Mother Nature is playing a cruel joke on Midwesterners, bringing all of the “it’s as cold as …” similes out for another go-round on social media. Meteorologists call this weather pattern that makes even the hardiest of Midwesterners want to be like bears and hibernate until it’s safe to poke their heads out of their warm winter dens a “polar vortex.”
All you really need to know about a polar vortex, even one that’s fractured like this one, is that it sends stupid-cold air down from the Arctic. This year, the cold weather is affecting almost everywhere but southern California, where people are claiming they’re cold, too, and are wearing wetsuits when they surf — as if that’s somehow the same as struggling to walk around in double-down parkas and mittens, flannel-lined pants, UGG(ly) boots, face masks and beaver fur hats.
Snowfall — and there’s a lot of it in some areas— and daytime highs struggling to make it out of the single digits are a minor inconvenience compared with what’s coming.
Mid-week forecasts in the Midwest are brutal with predictions of the coldest weather in 25 years. Wind chill values are expected to fall as low as -55 — fifty-five. degrees. below. zero. — Wednesday night and Thursday morning, according to The Weather Channel. In some areas of Minnesota, it could feel as cold as minus 60 degrees which would set a record for the coldest wind blowing through the state.
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Calling the wind chill values “possibly life threatening,” the National Weather Service issued advisories for prolonged dangerous cold for a large swath of the central United States, stretching from North Dakota to Missouri and spanning into Ohio.
The feels-like temperature is the number you need to keep in mind, though the actual temperatures aren’t anything to take lightly. Forecasters say the actual temperature will dip into the minus 20s in the Twin Cities, Milwaukee, Chicago and Des Moines, Iowa, Wednesday into Thursday, and by late week, the Ohio Valley and interior Northeast could see subzero cold.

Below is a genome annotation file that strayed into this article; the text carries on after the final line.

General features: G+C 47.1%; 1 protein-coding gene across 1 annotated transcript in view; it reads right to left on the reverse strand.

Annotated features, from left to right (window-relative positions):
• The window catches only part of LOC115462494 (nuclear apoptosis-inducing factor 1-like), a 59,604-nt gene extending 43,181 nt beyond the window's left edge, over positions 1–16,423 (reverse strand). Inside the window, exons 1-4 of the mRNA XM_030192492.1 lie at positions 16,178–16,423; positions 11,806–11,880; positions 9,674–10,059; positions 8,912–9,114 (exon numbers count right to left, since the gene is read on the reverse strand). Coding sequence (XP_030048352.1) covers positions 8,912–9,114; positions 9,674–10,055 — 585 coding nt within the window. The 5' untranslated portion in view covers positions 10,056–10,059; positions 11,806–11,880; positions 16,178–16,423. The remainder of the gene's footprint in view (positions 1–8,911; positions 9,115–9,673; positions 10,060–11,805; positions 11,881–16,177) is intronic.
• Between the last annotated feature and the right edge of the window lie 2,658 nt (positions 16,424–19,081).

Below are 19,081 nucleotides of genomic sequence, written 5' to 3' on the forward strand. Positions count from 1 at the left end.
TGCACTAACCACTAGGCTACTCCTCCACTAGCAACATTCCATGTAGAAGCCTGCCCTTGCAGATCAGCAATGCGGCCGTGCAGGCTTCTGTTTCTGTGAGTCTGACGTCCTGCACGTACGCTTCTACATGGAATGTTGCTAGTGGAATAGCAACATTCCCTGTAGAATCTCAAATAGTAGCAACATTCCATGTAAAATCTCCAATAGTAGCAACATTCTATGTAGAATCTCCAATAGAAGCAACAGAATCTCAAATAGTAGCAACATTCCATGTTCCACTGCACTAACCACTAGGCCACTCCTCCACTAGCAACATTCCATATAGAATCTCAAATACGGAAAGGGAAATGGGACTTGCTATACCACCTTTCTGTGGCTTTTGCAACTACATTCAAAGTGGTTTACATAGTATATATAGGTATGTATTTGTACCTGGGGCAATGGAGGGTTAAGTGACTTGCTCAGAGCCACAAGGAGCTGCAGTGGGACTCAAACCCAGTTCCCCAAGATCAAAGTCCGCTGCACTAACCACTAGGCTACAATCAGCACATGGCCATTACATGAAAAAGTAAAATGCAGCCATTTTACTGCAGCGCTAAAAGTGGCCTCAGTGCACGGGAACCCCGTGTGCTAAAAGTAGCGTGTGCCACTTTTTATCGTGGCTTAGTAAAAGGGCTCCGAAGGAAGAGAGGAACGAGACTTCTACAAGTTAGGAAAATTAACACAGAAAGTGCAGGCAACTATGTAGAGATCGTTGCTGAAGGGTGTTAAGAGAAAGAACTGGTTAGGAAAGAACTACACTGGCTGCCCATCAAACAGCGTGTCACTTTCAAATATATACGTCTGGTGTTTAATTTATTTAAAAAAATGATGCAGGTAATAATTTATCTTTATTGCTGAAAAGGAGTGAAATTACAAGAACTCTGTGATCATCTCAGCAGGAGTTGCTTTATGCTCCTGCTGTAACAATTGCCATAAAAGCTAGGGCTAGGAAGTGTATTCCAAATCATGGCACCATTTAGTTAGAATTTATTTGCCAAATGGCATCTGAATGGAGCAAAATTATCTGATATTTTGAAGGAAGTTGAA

When was the last time it was this cold? Minneapolis and Saint Paul, Minnesota, saw minus 25 degree temperatures on Dec. 26, 1996; Chicago and Des Moines saw minus 20 degree temperatures on Jan. 18, 1994, and Feb. 4, 1996, respectively; and Detroit saw minus 15 degree temperatures on Jan. 16, 2009.
While Midwesterners are shivering and worrying their faces will freeze — this is no joke, in temperatures like this, frostbite can occur on exposed skin within five minutes of exposure — it may (but probably won’t) help to know it’s practically mild compared to how cold it was on these dates:
The Weather Channel said in 2016 that temperatures had plunged below zero at some point in the history of every state except Hawaii — although a chilly 15 degrees was recorded on Jan. 5, 1975, at the Mauna Kea Observatories.
Forecasters warned — we are not making this up; the headline on a Hawaii News Now story actually said it — “Bundle up, Hawaii: Wintry weather on the way.”
Oh. Come. On. The National Weather Service said temperatures on the islands would struggle to reach the 80-degree mark and lows would dip into the low 60s and upper 50s in some areas, and as low as the 40s in higher elevations.
We can’t even. It’s so mind-numbingly cold in the Midwest that to take their minds off how cold it is, people are doing this:
(Beth Dalbey of Patch’s national staff lives in Des Moines, Iowa, and was wearing most of her winter wardrobe as she wrote this.)
Photo by Joshua Lott/Getty Images